The identities of masked rioters have been veiled, and their actions have gone unchecked. All that can change if Bill C-309 is passed in the months to come, making it illegal to don masks during a riot. While the proposed legislation has sparked both ire and praise, there’s nothing controversial about the safety the legislation can provide. It is Alberta MP Blake Richards’ “hope and belief that [his] Bill will protect the public by deterring those intent on inciting riots.”
In the wake of the G-20 protests two years ago, last year’s Stanley Cup riot, and recent student demonstrations in Quebec, the proposed amendment to the Criminal Code is timely and justified. Richards’ private member’s bill addresses the need to curb potential violence during protests. Rioters seeking to vandalize or loot merchandise, incite fear, and cause mayhem during the chaos of unlawful assemblies are aware of the likelihood of their actions being recorded; to avoid being caught and brought to justice, they often conceal their identities. Without Bill C-309, officers are forced to cool their heels until a crime is committed. If Richards’ legislation is passed, law enforcement will be given the authority to preemptively stop persons from committing violent and destructive crimes under the cloak of anonymity.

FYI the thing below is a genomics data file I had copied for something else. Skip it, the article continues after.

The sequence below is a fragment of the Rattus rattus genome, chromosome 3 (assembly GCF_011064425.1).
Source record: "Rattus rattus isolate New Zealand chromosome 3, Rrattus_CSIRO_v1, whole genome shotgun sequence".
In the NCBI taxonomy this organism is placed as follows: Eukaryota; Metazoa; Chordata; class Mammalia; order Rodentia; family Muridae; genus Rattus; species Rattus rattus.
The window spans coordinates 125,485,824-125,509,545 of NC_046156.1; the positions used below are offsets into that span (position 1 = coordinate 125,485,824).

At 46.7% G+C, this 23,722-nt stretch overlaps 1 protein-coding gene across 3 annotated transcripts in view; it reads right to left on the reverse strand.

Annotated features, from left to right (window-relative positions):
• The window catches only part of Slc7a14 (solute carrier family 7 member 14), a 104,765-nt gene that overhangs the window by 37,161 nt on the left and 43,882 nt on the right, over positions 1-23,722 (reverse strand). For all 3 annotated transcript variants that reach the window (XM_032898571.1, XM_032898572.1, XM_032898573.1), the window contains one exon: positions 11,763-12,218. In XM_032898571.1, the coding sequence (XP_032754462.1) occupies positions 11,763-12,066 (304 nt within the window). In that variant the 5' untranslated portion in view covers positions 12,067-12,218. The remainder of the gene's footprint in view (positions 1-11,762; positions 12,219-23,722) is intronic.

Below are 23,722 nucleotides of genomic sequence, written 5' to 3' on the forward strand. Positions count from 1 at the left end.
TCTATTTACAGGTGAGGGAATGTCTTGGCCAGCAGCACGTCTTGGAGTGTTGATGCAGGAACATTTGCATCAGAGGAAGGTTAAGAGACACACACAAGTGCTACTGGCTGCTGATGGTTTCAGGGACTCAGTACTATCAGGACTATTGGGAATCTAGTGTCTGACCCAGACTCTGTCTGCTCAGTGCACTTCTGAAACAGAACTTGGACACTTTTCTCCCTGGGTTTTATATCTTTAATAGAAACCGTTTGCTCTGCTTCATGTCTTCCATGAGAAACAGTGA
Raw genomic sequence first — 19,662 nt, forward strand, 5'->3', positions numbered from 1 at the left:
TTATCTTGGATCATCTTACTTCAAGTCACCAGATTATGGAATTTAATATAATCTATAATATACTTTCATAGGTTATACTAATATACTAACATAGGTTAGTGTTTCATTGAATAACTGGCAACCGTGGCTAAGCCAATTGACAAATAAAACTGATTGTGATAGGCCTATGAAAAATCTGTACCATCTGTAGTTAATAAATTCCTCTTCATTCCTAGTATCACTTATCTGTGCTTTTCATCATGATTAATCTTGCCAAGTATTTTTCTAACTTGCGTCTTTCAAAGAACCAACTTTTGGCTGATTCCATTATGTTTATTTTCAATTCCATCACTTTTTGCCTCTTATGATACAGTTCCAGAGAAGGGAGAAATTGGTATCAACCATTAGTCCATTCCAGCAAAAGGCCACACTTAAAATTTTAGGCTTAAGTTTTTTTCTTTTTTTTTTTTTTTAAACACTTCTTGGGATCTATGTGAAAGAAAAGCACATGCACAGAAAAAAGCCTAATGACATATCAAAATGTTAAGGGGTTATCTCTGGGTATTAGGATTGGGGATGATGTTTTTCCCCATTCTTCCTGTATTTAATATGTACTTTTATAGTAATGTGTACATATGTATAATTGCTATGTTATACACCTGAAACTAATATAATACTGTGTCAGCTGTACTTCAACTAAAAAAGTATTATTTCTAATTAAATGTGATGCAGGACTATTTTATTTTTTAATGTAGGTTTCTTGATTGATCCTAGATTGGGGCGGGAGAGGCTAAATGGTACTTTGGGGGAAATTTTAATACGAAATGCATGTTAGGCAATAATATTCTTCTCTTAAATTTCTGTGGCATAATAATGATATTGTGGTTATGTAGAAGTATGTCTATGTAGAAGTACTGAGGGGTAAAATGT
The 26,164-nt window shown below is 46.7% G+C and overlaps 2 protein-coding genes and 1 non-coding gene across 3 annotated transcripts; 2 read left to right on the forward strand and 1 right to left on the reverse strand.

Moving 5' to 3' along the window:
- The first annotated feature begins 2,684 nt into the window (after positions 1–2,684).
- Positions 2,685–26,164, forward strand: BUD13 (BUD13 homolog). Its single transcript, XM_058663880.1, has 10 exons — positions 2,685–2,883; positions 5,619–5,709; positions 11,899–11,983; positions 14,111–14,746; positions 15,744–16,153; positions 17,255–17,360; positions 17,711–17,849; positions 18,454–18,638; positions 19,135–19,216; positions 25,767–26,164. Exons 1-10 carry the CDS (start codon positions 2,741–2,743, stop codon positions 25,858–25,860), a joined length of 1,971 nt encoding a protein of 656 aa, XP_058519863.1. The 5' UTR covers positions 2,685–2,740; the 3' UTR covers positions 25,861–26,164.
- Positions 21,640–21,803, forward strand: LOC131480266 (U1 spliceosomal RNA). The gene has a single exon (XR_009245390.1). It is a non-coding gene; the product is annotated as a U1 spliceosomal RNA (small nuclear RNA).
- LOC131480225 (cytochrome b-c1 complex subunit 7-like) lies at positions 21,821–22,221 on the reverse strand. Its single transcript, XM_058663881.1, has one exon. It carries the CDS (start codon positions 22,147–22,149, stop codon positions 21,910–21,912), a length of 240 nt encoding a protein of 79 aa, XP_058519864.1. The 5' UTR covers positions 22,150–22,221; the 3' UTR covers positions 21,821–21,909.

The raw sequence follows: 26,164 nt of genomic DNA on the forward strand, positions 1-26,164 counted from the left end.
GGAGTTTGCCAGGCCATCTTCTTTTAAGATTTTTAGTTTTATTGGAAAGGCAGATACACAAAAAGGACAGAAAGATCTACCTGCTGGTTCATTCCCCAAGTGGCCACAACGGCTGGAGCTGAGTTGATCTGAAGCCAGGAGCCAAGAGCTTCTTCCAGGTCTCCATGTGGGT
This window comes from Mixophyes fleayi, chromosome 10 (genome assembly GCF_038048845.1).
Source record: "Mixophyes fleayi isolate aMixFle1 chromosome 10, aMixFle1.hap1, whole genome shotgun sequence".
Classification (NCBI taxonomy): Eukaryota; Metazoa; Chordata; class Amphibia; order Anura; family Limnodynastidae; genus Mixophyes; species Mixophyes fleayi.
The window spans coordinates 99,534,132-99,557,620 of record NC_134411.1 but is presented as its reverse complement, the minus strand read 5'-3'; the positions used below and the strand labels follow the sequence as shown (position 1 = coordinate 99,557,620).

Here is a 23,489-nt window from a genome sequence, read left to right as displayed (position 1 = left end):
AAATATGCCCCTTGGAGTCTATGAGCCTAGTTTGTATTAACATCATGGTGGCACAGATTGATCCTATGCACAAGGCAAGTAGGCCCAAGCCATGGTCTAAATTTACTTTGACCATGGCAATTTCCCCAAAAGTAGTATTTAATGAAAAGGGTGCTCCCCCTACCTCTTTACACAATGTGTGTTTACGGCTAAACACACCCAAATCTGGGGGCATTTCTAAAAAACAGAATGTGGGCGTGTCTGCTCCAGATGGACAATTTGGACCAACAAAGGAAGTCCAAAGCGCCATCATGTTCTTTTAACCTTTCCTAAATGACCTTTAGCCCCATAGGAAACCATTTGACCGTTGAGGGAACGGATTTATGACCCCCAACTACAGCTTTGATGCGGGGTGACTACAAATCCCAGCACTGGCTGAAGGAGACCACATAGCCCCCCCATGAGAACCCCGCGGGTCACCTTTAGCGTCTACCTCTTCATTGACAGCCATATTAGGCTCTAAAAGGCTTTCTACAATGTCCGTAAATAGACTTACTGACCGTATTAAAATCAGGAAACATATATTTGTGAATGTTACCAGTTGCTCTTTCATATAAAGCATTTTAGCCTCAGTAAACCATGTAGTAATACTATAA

The Preventing Persons From Concealing Their Identity During Riots and Unlawful Assemblies Act has faced sharp criticism from those worried that wearing a mask is reason enough to warrant an arrest during a peaceful assembly. Critics cite the mostly peaceful Occupy movements, where masks were worn not to conceal identities but rather as a medium to express a message. It is an understandable concern that the mask will be labeled criminal in its own right.
But the Bill does not criminalize just any wearing of a mask. Richards does not seek to ban masks during legal assemblies. Instead, the legislation aims to give officers the proactive option to arrest a masked participant in an unlawful assembly or riot. An unlawful assembly is described by the Canadian Criminal Code as an assembly of three or more people who cause persons in the neighbourhood of the assembly to fear that the peace will be disturbed tumultuously. Bill C-309 is a step toward protecting the right to security while at the same time respecting freedom of expression. Guy Fawkes can stay, but only if he behaves himself.